EDIT: Works with Windows Phone 8 apps as well now! Enjoy!

C++ Windows Store app validation fails

If  you’ve recently run the Windows App Cert Kit for your C++ Windows Store app, you might have encountered these or similar failures of the Supported API test:

You’ve ensured you’re not building in Debug mode. The error persists. And you could swear, a few days ago, everything was fine.

Clearly, msvc dlls are not the type of code you would have written yourself. So what to do about this?

Luckily, the friendly folks over at the MSDN forums have isolated the issue, verifying that it can (temporarily) be resolved by uninstalling the recent Windows update KB2976978. This is the officially recommended workaround by Microsoft for the time being, as well.

Note that the above errors won’t cause your app to fail submission.

I’ll update this post as soon as there’s anything new!

Lua in C++ Windows Store Apps

Many games support script languages to be able to change their logic with having to re-compile: Blizzard allows customizing your World of Warcraft user interface with Lua, for instance, and CCP built EVE Online around Stackless Python.

I’ve been messing around with C++ Windows Store Apps recently, more specifically with DirectX games for Windows Store. It required quite a bit of an effort to get Lua to run (and validate) with Windows Store apps, and I’d like to share my learnings.

  1. Download and install Microsoft Visual Studio Express 2013 for Windows, and create a new Visual C++ Windows Store DirectX App.Create a new Visual C++ Windows Store DirectX App.
  2. Download and extract the Lua 5.2.3 source code.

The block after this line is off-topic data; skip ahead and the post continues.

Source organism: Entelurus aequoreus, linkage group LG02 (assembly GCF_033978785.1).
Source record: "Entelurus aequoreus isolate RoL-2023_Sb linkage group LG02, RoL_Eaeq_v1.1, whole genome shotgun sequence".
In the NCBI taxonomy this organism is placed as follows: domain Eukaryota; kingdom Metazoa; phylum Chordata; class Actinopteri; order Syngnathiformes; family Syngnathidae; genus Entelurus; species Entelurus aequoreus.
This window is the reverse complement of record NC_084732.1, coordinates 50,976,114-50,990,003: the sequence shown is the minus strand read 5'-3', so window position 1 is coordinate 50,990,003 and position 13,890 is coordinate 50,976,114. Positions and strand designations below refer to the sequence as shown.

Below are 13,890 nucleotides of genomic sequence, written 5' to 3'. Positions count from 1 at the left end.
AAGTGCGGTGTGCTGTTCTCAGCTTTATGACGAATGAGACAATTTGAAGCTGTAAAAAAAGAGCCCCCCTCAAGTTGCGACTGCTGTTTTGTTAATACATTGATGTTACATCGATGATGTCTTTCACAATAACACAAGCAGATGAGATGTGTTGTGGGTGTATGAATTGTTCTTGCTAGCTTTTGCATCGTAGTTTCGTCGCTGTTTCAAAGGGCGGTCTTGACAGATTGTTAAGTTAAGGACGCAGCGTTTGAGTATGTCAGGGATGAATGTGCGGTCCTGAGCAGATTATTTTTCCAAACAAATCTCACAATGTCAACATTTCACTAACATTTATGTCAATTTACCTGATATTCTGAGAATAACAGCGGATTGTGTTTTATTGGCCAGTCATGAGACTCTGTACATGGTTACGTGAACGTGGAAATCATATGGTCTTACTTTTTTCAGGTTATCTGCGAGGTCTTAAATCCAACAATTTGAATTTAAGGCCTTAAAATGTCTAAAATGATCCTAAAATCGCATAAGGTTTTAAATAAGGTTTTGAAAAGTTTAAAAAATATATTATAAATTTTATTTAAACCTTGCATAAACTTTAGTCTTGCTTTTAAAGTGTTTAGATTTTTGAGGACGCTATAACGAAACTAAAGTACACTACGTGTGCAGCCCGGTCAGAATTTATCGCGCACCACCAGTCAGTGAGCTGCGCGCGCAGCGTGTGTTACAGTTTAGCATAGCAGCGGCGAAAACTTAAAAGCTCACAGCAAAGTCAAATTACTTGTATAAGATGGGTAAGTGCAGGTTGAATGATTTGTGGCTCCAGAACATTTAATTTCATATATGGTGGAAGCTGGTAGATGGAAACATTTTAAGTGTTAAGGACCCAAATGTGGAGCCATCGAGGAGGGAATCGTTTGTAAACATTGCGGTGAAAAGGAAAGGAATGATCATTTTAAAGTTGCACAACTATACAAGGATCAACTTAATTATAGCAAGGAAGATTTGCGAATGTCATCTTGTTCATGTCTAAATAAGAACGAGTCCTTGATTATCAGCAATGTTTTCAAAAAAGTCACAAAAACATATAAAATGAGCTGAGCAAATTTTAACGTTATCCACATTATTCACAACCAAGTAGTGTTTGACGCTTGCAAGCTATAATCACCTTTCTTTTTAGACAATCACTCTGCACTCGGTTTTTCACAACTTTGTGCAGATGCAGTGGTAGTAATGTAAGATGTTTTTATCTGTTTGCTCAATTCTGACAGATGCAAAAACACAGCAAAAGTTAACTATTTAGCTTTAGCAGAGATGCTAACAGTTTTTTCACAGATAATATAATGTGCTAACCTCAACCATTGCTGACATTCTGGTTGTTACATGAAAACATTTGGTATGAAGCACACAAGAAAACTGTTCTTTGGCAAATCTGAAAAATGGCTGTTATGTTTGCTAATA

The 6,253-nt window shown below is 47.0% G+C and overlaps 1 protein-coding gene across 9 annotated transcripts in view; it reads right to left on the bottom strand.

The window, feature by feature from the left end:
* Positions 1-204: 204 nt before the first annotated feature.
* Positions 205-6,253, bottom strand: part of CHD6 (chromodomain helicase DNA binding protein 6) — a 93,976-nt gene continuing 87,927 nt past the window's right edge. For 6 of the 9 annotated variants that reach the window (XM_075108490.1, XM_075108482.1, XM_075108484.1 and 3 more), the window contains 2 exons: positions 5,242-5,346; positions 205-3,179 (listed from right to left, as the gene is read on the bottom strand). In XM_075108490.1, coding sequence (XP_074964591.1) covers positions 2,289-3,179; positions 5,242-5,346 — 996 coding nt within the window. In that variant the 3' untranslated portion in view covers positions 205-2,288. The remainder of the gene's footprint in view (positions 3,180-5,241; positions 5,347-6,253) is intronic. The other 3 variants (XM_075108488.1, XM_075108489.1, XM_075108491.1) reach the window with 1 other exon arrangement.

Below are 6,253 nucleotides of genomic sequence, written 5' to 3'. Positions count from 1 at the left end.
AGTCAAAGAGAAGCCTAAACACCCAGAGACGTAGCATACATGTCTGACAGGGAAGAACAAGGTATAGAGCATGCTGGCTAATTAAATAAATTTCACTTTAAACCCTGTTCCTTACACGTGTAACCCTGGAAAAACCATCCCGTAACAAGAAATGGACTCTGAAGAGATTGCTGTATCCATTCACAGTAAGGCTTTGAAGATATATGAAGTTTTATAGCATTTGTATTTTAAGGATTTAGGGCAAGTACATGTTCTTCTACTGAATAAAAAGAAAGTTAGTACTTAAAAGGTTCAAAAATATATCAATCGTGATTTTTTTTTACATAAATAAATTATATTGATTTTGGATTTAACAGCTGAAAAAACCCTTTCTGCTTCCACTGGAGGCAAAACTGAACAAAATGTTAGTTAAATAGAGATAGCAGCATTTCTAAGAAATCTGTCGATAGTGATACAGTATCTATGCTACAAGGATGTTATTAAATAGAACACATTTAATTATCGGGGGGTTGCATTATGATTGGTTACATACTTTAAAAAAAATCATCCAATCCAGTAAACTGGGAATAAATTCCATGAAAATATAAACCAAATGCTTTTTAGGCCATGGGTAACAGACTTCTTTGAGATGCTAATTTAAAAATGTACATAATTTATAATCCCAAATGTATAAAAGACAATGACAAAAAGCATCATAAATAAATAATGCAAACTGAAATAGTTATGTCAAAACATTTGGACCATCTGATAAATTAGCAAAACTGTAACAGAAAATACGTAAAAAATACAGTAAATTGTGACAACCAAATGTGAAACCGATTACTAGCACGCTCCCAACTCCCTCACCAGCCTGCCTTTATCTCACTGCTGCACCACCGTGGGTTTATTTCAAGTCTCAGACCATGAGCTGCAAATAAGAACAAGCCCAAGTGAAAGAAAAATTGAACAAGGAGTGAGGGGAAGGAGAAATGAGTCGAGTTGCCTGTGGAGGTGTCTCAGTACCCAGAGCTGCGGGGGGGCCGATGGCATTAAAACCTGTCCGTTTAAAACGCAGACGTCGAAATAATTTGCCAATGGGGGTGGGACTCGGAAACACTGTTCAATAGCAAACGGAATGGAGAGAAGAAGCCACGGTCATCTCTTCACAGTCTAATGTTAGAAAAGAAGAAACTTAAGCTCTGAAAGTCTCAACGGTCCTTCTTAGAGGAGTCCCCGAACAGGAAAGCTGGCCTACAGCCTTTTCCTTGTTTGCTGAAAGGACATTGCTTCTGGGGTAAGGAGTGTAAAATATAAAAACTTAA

3. Copy and include the contents of the Lua src folder in your project.
  4. VC++ does not support C++/CX extensions in files compiled as C. Select all Lua C source code files, and open the properties dialog. In Configuration Properties > C/C++ > General, change Consume Windows Runtime Extension to NoChange Consume Windows Runtime Extension to No.
  5. The precompiled header file (pch.h) for the Windows Store App is C++ and can’t be used from C. With all Lua C source code files still selected, open the properties dialog. In Configuration Properties > C/C++ > Precompiled Headers, change Precompiled Header to Not Using Precompiled Headers.Change Precompiled Header to Not Using Precompiled Headers.
  6. Some of the functions in Lua call system and IO functions that are not supported by Windows Store Apps – but we’re not going use them anyway:
    1. First, we need to disable deprecation warnings for these functions treated as errors. In the properties of your C++ project, in Configuration Properties > C/C++ > Preprocessor, add _CRT_SECURE_NO_WARNINGS to your Proprocessor Definitions.Add _CRT_SECURE_NO_WARNINGS to your Proprocessor Definitions.